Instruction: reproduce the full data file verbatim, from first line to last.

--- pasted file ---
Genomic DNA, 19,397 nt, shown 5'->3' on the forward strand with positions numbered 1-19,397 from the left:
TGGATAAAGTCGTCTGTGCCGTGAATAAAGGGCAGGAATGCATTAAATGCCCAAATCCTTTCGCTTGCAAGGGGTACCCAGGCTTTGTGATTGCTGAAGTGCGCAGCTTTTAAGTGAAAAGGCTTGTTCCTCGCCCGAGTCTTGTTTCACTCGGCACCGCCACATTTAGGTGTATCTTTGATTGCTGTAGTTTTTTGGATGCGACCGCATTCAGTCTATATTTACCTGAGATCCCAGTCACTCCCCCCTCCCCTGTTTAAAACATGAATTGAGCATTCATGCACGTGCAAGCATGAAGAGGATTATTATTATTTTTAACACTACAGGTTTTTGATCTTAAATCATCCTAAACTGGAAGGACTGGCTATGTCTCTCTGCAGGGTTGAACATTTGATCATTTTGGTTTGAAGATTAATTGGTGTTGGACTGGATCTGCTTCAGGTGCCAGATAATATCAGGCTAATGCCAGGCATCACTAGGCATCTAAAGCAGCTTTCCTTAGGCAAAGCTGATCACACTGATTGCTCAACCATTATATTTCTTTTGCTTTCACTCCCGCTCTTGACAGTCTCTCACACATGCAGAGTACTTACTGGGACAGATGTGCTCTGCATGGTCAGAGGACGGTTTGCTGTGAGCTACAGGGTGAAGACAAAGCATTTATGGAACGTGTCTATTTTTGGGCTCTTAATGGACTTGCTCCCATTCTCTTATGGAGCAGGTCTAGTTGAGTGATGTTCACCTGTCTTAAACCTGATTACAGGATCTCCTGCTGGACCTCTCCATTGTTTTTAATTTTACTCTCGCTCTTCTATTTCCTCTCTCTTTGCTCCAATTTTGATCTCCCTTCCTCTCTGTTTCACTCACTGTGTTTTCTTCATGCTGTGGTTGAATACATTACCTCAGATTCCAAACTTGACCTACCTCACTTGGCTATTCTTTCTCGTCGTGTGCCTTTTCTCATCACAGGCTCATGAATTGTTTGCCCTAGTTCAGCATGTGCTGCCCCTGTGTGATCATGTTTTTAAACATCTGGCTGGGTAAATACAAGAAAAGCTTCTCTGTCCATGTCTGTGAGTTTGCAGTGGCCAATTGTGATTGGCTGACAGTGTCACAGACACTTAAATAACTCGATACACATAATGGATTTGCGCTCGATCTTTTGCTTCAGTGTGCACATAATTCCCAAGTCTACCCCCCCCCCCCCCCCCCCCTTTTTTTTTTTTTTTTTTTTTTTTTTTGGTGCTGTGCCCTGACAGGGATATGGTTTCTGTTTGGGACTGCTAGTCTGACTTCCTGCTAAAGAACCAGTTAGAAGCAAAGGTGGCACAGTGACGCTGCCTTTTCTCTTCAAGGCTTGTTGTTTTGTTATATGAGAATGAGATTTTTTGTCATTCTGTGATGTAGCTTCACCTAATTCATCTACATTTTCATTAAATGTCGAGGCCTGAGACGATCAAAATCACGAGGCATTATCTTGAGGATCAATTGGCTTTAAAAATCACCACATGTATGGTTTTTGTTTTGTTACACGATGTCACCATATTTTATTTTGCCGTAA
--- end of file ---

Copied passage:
Genomic DNA, 19,397 nt, shown 5'->3' on the forward strand with positions numbered 1-19,397 from the left:
TGGATAAAGTCGTCTGTGCCGTGAATAAAGGGCAGGAATGCATTAAATGCCCAAATCCTTTCGCTTGCAAGGGGTACCCAGGCTTTGTGATTGCTGAAGTGCGCAGCTTTTAAGTGAAAAGGCTTGTTCCTCGCCCGAGTCTTGTTTCACTCGGCACCGCCACATTTAGGTGTATCTTTGATTGCTGTAGTTTTTTGGATGCGACCGCATTCAGTCTATATTTACCTGAGATCCCAGTCACTCCCCCCTCCCCTGTTTAAAACATGAATTGAGCATTCATGCACGTGCAAGCATGAAGAGGATTATTATTATTTTTAACACTACAGGTTTTTGATCTTAAATCATCCTAAACTGGAAGGACTGGCTATGTCTCTCTGCAGGGTTGAACATTTGATCATTTTGGTTTGAAGATTAATTGGTGTTGGACTGGATCTGCTTCAGGTGCCAGATAATATCAGGCTAATGCCAGGCATCACTAGGCATCTAAAGCAGCTTTCCTTAGGCAAAGCTGATCACACTGATTGCTCAACCATTATATTTCTTTTGCTTTCACTCCCGCTCTTGACAGTCTCTCACACATGCAGAGTACTTACTGGGACAGATGTGCTCTGCATGGTCAGAGGACGGTTTGCTGTGAGCTACAGGGTGAAGACAAAGCATTTATGGAACGTGTCTATTTTTGGGCTCTTAATGGACTTGCTCCCATTCTCTTATGGAGCAGGTCTAGTTGAGTGATGTTCACCTGTCTTAAACCTGATTACAGGATCTCCTGCTGGACCTCTCCATTGTTTTTAATTTTACTCTCGCTCTTCTATTTCCTCTCTCTTTGCTCCAATTTTGATCTCCCTTCCTCTCTGTTTCACTCACTGTGTTTTCTTCATGCTGTGGTTGAATACATTACCTCAGATTCCAAACTTGACCTACCTCACTTGGCTATTCTTTCTCGTCGTGTGCCTTTTCTCATCACAGGCTCATGAATTGTTTGCCCTAGTTCAGCATGTGCTGCCCCTGTGTGATCATGTTTTTAAACATCTGGCTGGGTAAATACAAGAAAAGCTTCTCTGTCCATGTCTGTGAGTTTGCAGTGGCCAATTGTGATTGGCTGACAGTGTCACAGACACTTAAATAACTCGATACACATAATGGATTTGCGCTCGATCTTTTGCTTCAGTGTGCACATAATTCCCAAGTCTACCCCCCCCCCCCCCCCCCCCTTTTTTTTTTTTTTTTTTTTTTTTTTTGGTGCTGTGCCCTGACAGGGATATGGTTTCTGTTTGGGACTGCTAGTCTGACTTCCTGCTAAAGAACCAGTTAGAAGCAAAGGTGGCACAGTGACGCTGCCTTTTCTCTTCAAGGCTTGTTGTTTTGTTATATGAGAATGAGATTTTTTGTCATTCTGTGATGTAGCTTCACCTAATTCATCTACATTTTCATTAAATGTCGAGGCCTGAGACGATCAAAATCACGAGGCATTATCTTGAGGATCAATTGGCTTTAAAAATCACCACATGTATGGTTTTTGTTTTGTTACACGATGTCACCATATTTTATTTTGCCGTAA